- slice (n.)
- c.1300, "a fragment," from Old French esclis "splinter," a back-formation from esclicier "to splinter," from Frankish *slitan "to split" or some other Germanic source (cf. Old High German slizan; see slit). Meaning "piece cut from something" emerged early 15c. Meaning "a slicing stroke" (in golf, tennis) is recorded from 1886. Slice of life (1895) translates French tranche de la vie, a term from French Naturalist literature.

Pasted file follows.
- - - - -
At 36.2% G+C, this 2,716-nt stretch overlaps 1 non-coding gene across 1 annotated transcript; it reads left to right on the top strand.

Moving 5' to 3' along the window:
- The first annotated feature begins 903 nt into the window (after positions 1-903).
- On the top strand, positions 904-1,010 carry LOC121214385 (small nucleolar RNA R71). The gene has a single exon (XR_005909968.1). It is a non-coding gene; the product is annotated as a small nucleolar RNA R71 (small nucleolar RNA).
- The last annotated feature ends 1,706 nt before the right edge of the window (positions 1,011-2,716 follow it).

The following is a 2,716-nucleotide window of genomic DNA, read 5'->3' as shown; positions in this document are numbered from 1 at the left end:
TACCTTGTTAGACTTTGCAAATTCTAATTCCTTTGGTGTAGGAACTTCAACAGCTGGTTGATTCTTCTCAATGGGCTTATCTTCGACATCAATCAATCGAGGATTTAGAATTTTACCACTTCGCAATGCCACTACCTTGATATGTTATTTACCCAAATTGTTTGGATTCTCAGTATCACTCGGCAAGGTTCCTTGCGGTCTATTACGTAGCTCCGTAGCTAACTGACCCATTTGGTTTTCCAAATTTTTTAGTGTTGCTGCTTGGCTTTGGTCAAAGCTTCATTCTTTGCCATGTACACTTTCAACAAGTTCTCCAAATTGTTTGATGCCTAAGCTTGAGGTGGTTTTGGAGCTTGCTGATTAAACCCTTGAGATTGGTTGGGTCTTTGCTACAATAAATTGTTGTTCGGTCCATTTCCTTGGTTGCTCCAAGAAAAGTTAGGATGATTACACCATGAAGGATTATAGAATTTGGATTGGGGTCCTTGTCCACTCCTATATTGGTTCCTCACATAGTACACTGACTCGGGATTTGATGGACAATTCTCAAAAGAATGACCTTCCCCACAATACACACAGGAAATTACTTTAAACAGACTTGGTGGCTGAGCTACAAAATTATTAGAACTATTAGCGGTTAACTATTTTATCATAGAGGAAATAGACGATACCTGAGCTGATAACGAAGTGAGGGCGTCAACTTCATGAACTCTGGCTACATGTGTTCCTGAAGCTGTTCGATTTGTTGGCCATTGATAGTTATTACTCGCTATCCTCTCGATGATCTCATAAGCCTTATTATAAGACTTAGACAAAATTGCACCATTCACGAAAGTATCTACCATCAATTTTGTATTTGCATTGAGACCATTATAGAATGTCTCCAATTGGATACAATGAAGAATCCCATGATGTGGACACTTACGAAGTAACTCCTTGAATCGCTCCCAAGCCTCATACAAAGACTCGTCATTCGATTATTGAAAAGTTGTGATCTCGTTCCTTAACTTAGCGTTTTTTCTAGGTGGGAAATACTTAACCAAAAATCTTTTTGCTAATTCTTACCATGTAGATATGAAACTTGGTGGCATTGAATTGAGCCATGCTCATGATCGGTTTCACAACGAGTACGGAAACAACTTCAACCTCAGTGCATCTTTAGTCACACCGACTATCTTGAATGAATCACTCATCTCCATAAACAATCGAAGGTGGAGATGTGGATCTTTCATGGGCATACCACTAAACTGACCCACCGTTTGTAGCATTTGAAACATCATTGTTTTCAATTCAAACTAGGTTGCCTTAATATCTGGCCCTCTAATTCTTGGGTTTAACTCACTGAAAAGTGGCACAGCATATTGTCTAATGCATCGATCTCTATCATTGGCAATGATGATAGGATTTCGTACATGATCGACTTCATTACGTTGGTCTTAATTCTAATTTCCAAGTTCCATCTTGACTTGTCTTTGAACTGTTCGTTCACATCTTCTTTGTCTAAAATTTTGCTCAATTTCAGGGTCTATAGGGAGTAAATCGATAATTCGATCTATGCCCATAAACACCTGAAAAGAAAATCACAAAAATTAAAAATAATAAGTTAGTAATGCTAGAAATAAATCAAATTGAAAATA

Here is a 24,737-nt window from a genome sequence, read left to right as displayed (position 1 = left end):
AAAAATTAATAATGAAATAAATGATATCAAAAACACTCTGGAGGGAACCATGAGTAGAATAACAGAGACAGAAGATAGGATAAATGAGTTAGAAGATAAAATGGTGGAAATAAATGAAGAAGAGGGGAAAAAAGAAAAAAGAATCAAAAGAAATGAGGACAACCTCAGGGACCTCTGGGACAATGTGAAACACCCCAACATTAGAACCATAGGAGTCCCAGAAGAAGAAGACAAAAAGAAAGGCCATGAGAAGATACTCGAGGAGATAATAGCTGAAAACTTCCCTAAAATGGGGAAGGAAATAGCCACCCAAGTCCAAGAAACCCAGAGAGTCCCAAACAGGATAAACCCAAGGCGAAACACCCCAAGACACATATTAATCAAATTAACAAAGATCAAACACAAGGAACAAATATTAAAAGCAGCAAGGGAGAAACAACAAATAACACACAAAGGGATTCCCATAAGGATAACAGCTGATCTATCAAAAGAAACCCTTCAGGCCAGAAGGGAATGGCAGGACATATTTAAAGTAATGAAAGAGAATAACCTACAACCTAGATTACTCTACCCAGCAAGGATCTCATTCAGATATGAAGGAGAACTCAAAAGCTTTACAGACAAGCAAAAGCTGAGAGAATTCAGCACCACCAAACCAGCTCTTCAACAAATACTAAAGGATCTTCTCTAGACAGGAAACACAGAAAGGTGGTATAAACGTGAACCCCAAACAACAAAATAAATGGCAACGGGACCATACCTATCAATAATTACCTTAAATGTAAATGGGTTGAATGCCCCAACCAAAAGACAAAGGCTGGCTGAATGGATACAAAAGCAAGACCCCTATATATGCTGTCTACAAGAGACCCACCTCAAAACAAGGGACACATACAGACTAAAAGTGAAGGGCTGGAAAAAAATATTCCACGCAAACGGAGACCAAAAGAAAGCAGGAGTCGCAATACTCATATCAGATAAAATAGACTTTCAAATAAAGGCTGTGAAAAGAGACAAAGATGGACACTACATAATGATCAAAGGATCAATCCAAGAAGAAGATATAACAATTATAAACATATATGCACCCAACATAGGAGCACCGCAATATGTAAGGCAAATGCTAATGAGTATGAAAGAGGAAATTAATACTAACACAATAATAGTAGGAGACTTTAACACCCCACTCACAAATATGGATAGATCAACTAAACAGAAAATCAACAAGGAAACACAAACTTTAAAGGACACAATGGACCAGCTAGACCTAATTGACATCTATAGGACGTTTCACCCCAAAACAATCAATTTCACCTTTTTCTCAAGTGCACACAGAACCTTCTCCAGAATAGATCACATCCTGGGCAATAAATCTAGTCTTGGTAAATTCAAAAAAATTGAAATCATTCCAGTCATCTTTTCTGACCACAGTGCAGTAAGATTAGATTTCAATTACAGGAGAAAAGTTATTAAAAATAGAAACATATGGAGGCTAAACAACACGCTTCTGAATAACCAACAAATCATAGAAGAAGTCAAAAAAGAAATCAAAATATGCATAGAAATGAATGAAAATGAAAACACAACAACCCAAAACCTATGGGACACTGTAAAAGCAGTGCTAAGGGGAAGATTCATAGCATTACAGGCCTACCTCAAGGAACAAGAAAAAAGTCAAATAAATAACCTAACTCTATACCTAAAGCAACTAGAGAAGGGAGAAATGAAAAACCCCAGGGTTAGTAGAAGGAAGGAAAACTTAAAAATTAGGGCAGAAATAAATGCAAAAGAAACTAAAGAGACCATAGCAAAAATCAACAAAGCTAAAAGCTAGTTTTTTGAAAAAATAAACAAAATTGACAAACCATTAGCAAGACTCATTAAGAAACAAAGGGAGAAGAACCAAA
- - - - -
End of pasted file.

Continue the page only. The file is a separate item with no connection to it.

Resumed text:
- slice (v.)
- early 15c., from Middle French esclicier (see slice (n.)). Related: Sliced; slicing. Sliced bread introduced 1958; greatest thing since ... first attested 1969.
No matter how thick or how thin you slice it it's still baloney. [Carl Sandburg, "The People, Yes," 1936]